As of trading on Friday, federal funds for the third time is now back to above where all this began. For much of 2017 and Reflation #3, the effective federal funds rate (EFF) remained steady at 16 bps above the RRP “floor.” Apart from month-end dumpings, it was consistent and predictable; the best of times, or at least what passes for them in this day and age. As of July 5, 2019, FRBNY puts EFF at 2.42%. To give the relevant context, in case you haven’t been following, that 17 bps spread today includes three “technical adjustments” to IOER. In other words, IOER, the so-called ceiling, is 15 bps lower than it was for EFF being higher than when this all started. There’s a lot that is going wrong in those 17 bps (or the 15, however you want to look at it). It isn’t the payroll reports which
Jeffrey P. Snider considers the following as important: Australia, bonds, currencies, Deutsche Bank, Economy, EuroDollar, eurodollar system, Federal Reserve/Monetary Policy, global dollar shortage, India, Jay Powell, Malaysia, markets, rate cuts, Turkey
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As of trading on Friday, federal funds for the third time is now back to above where all this began. For much of 2017 and Reflation #3, the effective federal funds rate (EFF) remained steady at 16 bps above the RRP “floor.” Apart from month-end dumpings, it was consistent and predictable; the best of times, or at least what passes for them in this day and age.
As of July 5, 2019, FRBNY puts EFF at 2.42%. To give the relevant context, in case you haven’t been following, that 17 bps spread today includes three “technical adjustments” to IOER. In other words, IOER, the so-called ceiling, is 15 bps lower than it was for EFF being higher than when this all started.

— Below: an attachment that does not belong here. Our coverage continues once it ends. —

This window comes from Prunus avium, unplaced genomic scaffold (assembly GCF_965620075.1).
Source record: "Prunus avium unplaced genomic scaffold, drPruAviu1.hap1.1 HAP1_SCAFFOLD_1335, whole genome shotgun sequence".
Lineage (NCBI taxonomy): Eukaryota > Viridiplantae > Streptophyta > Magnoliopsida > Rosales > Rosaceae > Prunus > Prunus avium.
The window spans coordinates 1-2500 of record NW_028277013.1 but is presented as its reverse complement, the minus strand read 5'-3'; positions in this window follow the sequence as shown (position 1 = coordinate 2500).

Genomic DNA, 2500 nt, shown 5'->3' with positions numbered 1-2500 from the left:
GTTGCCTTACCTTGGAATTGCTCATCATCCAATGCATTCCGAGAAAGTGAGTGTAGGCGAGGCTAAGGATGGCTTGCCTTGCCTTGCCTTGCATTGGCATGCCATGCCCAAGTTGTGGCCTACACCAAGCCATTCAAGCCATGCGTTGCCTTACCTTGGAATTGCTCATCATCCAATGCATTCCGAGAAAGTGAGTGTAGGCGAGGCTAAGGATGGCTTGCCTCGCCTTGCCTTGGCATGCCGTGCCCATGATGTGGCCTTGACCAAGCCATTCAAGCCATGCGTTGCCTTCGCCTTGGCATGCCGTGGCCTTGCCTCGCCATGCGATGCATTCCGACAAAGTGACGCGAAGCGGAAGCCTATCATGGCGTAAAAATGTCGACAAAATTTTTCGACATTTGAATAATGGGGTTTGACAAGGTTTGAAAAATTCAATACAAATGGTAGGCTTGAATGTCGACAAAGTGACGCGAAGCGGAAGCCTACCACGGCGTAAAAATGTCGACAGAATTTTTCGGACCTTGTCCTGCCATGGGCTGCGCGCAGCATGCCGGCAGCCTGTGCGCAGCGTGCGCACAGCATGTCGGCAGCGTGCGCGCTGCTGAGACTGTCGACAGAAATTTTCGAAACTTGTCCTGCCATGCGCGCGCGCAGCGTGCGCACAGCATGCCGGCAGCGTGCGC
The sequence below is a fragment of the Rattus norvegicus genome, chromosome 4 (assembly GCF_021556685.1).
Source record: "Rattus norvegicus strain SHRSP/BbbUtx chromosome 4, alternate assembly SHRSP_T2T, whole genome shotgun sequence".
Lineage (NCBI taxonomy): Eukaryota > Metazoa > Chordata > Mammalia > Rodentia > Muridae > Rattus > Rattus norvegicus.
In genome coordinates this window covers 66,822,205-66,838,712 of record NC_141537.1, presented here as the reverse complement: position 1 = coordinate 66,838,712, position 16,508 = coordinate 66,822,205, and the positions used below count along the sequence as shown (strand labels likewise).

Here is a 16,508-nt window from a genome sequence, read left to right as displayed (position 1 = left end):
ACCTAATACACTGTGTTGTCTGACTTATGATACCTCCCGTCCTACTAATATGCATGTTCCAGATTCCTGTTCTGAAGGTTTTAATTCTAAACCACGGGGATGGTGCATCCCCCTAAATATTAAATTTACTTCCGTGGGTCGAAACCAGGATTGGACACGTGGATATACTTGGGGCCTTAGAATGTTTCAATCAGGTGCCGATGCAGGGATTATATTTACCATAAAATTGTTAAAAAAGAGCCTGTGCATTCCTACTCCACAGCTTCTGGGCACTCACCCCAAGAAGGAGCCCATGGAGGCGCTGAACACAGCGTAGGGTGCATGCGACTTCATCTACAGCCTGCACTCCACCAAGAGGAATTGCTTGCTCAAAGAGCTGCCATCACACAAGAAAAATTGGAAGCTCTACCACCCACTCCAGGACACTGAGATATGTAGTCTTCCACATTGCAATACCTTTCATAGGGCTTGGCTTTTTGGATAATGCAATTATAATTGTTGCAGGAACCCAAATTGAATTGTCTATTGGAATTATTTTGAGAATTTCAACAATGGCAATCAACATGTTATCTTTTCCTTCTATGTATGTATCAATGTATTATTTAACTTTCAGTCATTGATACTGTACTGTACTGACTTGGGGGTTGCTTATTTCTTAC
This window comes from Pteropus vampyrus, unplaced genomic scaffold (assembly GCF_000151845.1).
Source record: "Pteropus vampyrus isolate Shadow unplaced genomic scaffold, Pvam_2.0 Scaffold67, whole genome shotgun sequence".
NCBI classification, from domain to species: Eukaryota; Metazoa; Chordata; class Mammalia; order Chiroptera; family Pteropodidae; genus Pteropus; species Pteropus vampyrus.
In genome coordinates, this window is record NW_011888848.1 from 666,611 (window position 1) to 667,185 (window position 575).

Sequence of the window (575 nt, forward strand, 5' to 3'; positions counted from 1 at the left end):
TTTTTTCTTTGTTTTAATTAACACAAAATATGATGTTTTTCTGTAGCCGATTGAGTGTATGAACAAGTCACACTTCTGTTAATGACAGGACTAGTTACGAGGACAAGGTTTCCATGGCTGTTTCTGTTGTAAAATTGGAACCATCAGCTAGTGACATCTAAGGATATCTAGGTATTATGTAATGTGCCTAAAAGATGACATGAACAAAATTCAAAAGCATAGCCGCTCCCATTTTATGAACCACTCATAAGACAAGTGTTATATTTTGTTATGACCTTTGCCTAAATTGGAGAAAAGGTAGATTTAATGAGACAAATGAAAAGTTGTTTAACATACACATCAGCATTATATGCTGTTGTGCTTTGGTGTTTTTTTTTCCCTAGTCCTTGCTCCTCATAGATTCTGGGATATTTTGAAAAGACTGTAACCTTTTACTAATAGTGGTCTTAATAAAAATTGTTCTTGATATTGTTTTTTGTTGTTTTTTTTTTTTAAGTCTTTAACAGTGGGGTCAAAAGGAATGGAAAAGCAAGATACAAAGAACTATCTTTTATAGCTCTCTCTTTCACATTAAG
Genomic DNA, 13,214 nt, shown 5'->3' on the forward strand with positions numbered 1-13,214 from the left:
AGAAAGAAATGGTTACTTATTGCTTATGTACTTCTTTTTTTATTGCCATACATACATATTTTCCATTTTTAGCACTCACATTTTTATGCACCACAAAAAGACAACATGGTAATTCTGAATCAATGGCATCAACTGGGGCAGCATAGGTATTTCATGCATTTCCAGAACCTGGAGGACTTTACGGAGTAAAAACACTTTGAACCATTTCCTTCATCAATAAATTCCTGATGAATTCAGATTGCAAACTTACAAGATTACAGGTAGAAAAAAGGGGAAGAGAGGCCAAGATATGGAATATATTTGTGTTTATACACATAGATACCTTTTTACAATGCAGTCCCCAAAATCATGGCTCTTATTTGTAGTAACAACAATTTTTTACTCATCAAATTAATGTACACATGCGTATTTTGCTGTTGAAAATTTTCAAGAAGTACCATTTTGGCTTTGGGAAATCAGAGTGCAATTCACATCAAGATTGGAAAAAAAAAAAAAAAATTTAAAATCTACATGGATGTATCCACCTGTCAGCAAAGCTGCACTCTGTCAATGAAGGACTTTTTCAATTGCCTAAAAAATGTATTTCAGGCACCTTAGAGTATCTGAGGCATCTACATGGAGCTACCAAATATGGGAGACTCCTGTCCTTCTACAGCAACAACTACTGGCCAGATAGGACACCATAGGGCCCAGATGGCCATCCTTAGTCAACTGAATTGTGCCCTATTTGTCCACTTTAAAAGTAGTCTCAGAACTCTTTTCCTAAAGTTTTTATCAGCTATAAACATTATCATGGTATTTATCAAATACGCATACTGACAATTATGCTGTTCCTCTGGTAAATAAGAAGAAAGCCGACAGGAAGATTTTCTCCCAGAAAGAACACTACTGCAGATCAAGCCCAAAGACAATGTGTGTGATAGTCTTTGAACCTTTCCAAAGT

There’s a lot that is going wrong in those 17 bps (or the 15, however you want to look at it).
It isn’t the payroll reports which are going to push Jay Powell to start cutting rates. It can’t be now, at least given the last one and how markets are still absolutely certain Powell moves at the end of this month.
What seems to be spooking the pile (there’s not much left of actual curves in 2019) is monetary before economic. We might see negative numbers for the Establishment Survey this year, but not likely before whatever is truly going on in the eurodollar world shows up first.
Economists equate recessions and the like with shocks. There’s an awful lot of worry in bonds right now about that very thing. Some are saying this is way overblown; too much pessimism from the usual doom and gloom suspects. It doesn’t matter that global bonds are an order of magnitude greater than the stock market, all of them, according to the mainstream view Cassandras apparently can wield influence anywhere.
It’s easy enough therefore to begin in India:
Sales of riskier rupee corporate bonds have all but dried up in recent months, in another negative for India’s slowing economy as companies struggle to raise cash.
Issuance of notes graded A+ and lower plunged 84% last quarter from a year earlier to 22.6 billion rupees ($329 million), the least in five years, according to data compiled by Bloomberg. Borrowing costs have also jumped for issuers with lower debt scores, as a crisis in India’s shadow banking sector saps investor demand for riskier securities.
India’s rupee has been given shelter only by the fact that the rest of the world is perched equally precariously. Unlike 2015 and Euro$ #3, Euro$ #4 is taking no prisoners and offering little economic quarter to anyone. That’s the importance of EFF – four years ago the global dollar shortage was certainly widespread as the term implies but not so uniform; more overseas global than domestic.
In 2019, it is playing out as just plain dollar shortage. While EFF and swap spreads signal how close it hits to the dollar’s presumed home, there’s no shortage of indications of escalating “overseas turmoil”, too.
In Turkey, Murat Cetinkaya has been sacked. The country’s President Recep Tayyip Erdogan decided to remove the central bank’s governor apparently having had enough of interest rates. Last September, officials at Türkiye Cumhuriyet Merkez Bankası increased their benchmark policy rate by 625 bps. It was, even for Turkey, an extreme move and it was actually the lesser of the two last year.